The history of skyscrapers in Washington DC can be traced back to 1894 when the first tallest high rise building was constructed. The Cairo Apartment Building became the first tallest building in Washington DC with a height of 164 feet and had 14 floors. There was a rapid development of more skyscrapers until Congress passed a new Height of Buildings Act in 1910. The Act limited the height of buildings to 130 feet high or the width of the adjacent street. The restriction of the building heights has dramatically slowed down the development of tall buildings in Washington DC. Currently just a couple of buildings are under construction while a few have only had their plans approved. According to 2011 high-rise building statistics for the city, 313 high rise buildings had been completed.
The Tallest Buildings In Washington, DC
The Basilica of the National Shrine of the Immaculate Conception
Construction on the Basilica of the National Shrine of the Immaculate Conception began in 1920. It was dedicated before completion in 1959 and was finally finished in 2017 after the completion of the trinity dome. The building was designed by Maginnis and Walsh architect and has Neo Byzantine-Romanesque architectural design. The basilica is the tallest building in Washington DC, with a height of 329 feet. The exterior of the shrine measures 500 feet by 240 feet, and it is 237 feet tall to the top of cross-dome. The main trinity dome of the basilica has an outer diameter of 108 feet and an inner diameter of 89 feet with a height of 159 feet. The Basilica is the largest Roman Catholic church in North America.
Old Post Office Building
The Old Post Office Building is located on Pennsylvania Avenue. Willoughby J. Edbrooke Architect was responsible for the initial design of the building. The architectural style of the original building was Romanesque while the modernist style was used for the central atrium. The plan of the building was approved in 1890, and the construction started in 1892 before finally being completed in 1899. The total cost of construction was $3 million. The building is the second tallest inhabitable structure in Washington, DC with a height reaching 315 feet and has a clock tower on top. Before the beginning of the WWII, the building housed the city’s general post office. The renovation of interior space of the building was done from 1979 to 1983 while the expansion of the retail space took place from 1988 to 1992.
Washington National Cathedral
The Washington National Cathedral is located at Wisconsin and Massachusetts Avenue. The foundation was laid in 1907, and the cathedral was completed in 1990. The lead architects in the construction of the cathedral were George F Bodley and Henry Vaughan. The architectural style of the building is Neo-Gothic. The 301 foot tall cathedral is the third tallest building in Washington DC. The Bethlehem Chapel was opened for use in the unfinished cathedral in 1912. The construction of the cathedral was halted by the WWI and later continued under the supervision an architect Philip Hubert Frohman who supported the project to completion. The cathedral has been designated as a national prayer house for state funerals, memorials, and presidential prayer services.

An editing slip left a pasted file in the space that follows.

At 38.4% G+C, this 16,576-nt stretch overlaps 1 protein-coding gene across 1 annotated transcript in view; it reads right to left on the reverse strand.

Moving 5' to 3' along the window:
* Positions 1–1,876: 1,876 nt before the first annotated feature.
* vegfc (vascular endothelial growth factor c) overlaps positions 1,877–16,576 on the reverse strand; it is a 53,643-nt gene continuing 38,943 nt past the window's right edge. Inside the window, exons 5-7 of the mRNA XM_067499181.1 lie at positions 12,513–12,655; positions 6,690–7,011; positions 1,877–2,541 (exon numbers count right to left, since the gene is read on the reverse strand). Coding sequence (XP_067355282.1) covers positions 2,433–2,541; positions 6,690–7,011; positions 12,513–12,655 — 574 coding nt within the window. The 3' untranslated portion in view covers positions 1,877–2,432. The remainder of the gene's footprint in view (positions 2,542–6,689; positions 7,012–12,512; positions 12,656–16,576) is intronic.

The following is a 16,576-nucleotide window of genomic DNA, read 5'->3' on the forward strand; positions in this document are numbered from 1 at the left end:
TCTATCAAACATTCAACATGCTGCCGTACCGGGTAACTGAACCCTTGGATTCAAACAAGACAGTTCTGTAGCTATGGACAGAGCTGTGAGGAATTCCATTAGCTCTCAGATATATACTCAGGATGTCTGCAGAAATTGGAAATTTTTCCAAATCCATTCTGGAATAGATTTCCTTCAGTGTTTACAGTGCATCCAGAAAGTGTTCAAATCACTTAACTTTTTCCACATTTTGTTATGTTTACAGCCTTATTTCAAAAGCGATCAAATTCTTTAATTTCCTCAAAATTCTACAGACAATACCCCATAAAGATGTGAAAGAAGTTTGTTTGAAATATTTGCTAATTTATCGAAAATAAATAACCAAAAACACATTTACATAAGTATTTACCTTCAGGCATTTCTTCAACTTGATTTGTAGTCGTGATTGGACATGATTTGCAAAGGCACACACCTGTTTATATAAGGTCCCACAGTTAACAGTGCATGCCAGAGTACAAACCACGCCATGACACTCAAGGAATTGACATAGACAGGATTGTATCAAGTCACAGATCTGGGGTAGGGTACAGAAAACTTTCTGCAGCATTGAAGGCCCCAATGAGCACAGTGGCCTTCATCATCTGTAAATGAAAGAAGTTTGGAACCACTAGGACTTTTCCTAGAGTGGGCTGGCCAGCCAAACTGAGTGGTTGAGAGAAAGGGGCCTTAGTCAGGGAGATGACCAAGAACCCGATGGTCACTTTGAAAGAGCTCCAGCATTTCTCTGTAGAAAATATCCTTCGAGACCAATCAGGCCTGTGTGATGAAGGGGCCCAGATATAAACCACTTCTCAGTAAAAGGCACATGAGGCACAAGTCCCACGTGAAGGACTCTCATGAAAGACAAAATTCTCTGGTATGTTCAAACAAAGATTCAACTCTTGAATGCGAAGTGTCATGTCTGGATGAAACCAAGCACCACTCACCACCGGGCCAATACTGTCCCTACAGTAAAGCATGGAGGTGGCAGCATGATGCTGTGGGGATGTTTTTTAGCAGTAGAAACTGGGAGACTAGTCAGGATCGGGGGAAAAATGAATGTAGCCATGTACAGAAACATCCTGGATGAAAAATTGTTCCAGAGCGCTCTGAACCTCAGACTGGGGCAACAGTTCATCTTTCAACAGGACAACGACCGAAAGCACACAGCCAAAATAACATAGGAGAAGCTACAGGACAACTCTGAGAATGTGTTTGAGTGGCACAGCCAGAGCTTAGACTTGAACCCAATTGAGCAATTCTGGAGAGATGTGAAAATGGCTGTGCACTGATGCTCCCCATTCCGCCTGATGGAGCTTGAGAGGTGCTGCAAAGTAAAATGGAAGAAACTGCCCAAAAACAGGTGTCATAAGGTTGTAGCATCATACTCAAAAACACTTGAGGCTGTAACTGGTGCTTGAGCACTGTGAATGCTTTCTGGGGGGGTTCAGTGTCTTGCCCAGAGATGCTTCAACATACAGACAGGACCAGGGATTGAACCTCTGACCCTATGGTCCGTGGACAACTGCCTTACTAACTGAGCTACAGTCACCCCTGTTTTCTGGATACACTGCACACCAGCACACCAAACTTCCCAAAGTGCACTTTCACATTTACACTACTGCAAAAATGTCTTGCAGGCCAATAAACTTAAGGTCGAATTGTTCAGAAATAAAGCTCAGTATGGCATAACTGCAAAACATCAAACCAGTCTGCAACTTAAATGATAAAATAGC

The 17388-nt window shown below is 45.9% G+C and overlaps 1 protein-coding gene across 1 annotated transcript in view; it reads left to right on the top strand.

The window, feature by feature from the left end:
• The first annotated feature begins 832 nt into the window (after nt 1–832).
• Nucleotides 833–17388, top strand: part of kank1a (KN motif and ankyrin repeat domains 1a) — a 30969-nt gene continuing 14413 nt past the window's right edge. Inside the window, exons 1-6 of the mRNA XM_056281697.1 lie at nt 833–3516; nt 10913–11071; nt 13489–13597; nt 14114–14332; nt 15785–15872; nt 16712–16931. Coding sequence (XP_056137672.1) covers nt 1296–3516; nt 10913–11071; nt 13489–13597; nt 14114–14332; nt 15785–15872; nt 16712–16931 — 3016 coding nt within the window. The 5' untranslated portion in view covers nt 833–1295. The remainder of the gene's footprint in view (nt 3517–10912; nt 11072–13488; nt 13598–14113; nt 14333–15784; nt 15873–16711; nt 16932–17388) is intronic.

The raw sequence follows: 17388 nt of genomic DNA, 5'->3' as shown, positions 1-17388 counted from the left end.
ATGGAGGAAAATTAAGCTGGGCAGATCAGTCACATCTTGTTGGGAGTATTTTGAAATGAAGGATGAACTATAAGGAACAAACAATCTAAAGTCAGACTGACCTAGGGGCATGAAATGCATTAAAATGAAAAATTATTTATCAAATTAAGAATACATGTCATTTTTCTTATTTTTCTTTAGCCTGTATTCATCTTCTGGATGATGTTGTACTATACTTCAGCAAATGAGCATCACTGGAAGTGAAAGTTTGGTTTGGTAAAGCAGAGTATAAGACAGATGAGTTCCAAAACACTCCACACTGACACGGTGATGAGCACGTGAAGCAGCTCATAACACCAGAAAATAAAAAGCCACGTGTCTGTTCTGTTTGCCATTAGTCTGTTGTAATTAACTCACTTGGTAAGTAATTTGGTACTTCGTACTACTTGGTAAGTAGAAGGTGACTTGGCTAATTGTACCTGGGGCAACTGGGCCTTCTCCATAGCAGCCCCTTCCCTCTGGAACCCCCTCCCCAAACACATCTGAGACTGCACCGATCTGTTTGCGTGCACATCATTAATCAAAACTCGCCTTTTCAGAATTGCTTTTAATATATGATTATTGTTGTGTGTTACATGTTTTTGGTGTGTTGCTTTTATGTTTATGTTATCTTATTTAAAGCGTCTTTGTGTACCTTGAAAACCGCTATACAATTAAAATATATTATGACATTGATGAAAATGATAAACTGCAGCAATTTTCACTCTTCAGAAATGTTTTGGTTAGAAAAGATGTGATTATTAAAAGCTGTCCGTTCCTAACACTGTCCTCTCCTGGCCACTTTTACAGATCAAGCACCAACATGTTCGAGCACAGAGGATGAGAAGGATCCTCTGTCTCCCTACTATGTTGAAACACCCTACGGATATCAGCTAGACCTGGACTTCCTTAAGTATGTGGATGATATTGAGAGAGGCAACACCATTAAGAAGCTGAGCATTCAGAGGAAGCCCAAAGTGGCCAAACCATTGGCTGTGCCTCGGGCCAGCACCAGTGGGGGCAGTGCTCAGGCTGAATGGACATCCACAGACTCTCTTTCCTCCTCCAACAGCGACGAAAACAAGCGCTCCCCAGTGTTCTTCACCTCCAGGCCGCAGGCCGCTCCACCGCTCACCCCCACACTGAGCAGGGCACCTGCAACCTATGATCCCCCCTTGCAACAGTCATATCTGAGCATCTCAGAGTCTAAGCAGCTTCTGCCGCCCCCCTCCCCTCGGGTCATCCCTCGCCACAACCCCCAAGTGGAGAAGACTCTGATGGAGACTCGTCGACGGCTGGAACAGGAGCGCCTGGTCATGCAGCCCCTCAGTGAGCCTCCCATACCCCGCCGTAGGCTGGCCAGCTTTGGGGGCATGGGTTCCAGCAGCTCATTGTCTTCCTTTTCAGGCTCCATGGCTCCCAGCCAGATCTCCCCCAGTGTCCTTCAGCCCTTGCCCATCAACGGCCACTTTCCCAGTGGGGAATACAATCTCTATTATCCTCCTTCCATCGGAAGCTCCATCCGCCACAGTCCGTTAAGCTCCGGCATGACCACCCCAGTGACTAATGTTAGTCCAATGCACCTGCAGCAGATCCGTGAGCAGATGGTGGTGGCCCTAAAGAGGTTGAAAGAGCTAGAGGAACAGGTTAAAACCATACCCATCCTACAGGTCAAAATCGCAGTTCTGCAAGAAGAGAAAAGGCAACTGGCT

The Difference Between Tallest Buildings and Tallest Structures
Technically, the Washington Monument and a radio tower called the Hughes Memorial Tower are the tallest structures in Washington, D.C. However, as they are not technically buildings, they have been excluded from this list. In order to qualify for this list it must be possible for humans to enter a structure.
The Tallest Buildings In Washington, DC
|Rank||Building Name||Height (ft)||Height (m)||Floors||Year|
|1||Basilica of the National Shrine of the Immaculate Conception||329||100||1||1959|
|2||Trump International Hotel (Old Post Office Pavilion)||315||96||12||1899|
|3||Washington National Cathedral||301||92||7||1990|
|4||United States Capitol||289||88||3||1863|
|5||One Franklin Square||210||64||12||1989|
|6||700 Eleventh Street||200||61||13||1992|
|8||Onyx on First||197||60||14||2008|
|9||Thomas Jefferson Building||195||59||7||1897|
|10||Renaissance Washington DC Hotel||187||57||15||1986|
|11||1090 Vermont Avenue||187||57||12||1979|
|12||1111 Pennsylvania Avenue||180||55||14||1968|
|13||The Tower Building||177||54||14||1929|
|14||Avalon at Foxhall||177||54||14||1982|
|15||1900 K Street||171||52||13||1996|
|17||National Archives Building||167||51||8||1935|
|18||The Pennsylvania North||164||50||14||1990|
|19||Cairo Apartment Building||164||50||14||1894|
|20||Capitol Place III||164||50||12||1985|
|21||1101 New York Avenue||164||50||12||2007|
About the Author
Benjamin Elisha Sawe holds a Bachelor of Arts in Economics and Statistics and an MBA in Strategic Management. He is a frequent World Atlas contributor.
Your MLA Citation
Your APA Citation
Your Chicago Citation
Your Harvard CitationRemember to italicize the title of this article in your Harvard citation.